4th Friday in July Scottish Borders
Last Monday in July Dundee
1st Monday in August Paisley
1st Monday in September Late Summer Holiday Elgin, Inverclyde
2nd Monday in September Battle of Stirling Bridge Falkirk, Perth, Stirling
3rd Friday in September Ayr Gold Cup Ayr, Kilmarnock
Monday after 3rd Friday in September Ayr, Kilmarnock
3rd Monday in September Autumn Holiday Edinburgh
Last Monday in September Aberdeen, Angus except Carnoustie and Monifieth area, East Dunbartonshire, Glasgow, North Lanarkshire, Paisley, South Lanarkshire, West Dunbartonshire
1st Monday in October Carnoustie and Monifieth area, Dundee, Inverness, Perth
2nd Monday in October Scottish Borders
3rd Monday in October Elgin, Fife
1st Monday in November Samhain holiday Inverness
30 November St. Andrew's Day To be taken in lieu
of one of the other statutory holidays at discretion of individual companies/authorities.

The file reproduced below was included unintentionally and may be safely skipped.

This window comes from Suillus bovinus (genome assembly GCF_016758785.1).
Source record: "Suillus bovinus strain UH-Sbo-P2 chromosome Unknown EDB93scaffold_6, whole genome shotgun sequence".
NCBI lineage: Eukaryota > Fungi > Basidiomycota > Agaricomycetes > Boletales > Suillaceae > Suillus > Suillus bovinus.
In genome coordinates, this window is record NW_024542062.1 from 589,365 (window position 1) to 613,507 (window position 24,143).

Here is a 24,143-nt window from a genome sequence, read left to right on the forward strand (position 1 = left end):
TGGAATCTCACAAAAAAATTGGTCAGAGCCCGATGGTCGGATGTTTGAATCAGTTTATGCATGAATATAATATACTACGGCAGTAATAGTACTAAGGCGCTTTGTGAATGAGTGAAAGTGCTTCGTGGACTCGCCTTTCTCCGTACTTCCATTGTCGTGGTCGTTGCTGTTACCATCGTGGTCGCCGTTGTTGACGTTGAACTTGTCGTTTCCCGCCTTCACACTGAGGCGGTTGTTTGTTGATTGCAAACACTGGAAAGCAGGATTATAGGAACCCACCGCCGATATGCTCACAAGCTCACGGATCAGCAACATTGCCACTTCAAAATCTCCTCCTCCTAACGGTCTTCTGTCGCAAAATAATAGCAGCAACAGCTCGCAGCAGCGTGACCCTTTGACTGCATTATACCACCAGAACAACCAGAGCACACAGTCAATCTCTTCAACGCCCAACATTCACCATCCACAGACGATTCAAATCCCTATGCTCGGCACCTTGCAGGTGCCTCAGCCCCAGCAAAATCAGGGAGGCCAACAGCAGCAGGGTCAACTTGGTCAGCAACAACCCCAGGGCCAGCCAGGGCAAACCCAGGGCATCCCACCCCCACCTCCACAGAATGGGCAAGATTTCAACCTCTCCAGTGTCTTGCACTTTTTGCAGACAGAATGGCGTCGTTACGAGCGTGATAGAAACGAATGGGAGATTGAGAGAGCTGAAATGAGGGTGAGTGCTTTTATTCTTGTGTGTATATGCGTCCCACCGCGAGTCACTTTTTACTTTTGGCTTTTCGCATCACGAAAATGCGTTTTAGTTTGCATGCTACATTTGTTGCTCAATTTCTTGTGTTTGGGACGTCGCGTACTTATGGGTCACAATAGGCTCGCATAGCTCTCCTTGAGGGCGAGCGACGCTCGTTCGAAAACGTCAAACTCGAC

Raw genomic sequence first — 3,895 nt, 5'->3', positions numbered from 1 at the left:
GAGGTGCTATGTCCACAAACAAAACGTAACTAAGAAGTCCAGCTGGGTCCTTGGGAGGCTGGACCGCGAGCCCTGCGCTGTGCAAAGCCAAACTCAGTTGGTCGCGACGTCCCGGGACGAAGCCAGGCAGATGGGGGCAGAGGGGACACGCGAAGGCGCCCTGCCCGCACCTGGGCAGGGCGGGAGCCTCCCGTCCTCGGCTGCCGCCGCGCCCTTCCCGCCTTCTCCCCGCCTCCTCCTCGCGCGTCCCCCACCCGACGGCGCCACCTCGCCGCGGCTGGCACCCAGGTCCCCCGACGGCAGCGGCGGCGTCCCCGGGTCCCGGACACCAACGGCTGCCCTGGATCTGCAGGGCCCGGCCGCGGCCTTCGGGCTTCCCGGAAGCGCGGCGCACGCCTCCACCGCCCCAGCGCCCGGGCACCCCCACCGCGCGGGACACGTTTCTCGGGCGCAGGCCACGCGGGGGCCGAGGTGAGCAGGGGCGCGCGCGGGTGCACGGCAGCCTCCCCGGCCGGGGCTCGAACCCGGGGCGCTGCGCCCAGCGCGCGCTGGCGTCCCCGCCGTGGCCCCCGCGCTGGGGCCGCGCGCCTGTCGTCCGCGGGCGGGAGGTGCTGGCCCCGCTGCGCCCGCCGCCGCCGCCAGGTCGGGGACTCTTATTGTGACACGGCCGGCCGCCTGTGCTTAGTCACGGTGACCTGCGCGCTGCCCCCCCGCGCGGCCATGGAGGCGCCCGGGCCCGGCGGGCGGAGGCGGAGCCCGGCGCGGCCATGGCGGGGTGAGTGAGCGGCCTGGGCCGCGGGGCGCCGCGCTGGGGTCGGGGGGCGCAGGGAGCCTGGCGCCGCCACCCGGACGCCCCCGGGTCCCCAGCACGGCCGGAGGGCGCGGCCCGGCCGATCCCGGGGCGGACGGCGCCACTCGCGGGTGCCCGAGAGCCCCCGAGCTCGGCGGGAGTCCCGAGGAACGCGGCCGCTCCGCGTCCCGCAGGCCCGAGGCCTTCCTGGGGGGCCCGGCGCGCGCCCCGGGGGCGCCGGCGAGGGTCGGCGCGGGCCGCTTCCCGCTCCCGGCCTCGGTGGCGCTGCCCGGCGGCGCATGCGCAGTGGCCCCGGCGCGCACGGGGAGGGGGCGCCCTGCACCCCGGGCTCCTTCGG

an official holiday in Angus, Fife, Scottish Borders
25 December Christmas Day all
26 December Boxing Day all

See also


  1. ^ "UK Bank Holidays". GOV.uk. 14 August 2018. Archived from the original on 14 August 2018. Retrieved 15 August 2018.
  2. ^ a b c Anon (22 May 2007). "Bank Holiday Fact File" (PDF). TUC press release. TUC. Archived from the original (PDF) on 3 June 2013. Retrieved 12 January 2010.
  3. ^  One or more of the preceding sentences incorporates text from a publication now in the public domainChisholm, Hugh, ed. (1911). "Bank Holidays". Encyclopædia Britannica. 3 (11th ed.). Cambridge University Press. p. 320.
  4. ^ Olmert, Michael (1996). Milton's Teeth and Ovid's Umbrella: Curiouser & Curiouser Adventures in History, p.170. Simon & Schuster, New York. ISBN 0-684-80164-7.
  5. ^ "Bank Holidays (Ireland) Bill". Hansard, the Official Report of debates in Parliament. UK Parliament. Archived from the original on 24 February 2010. Retrieved 26 March 2010.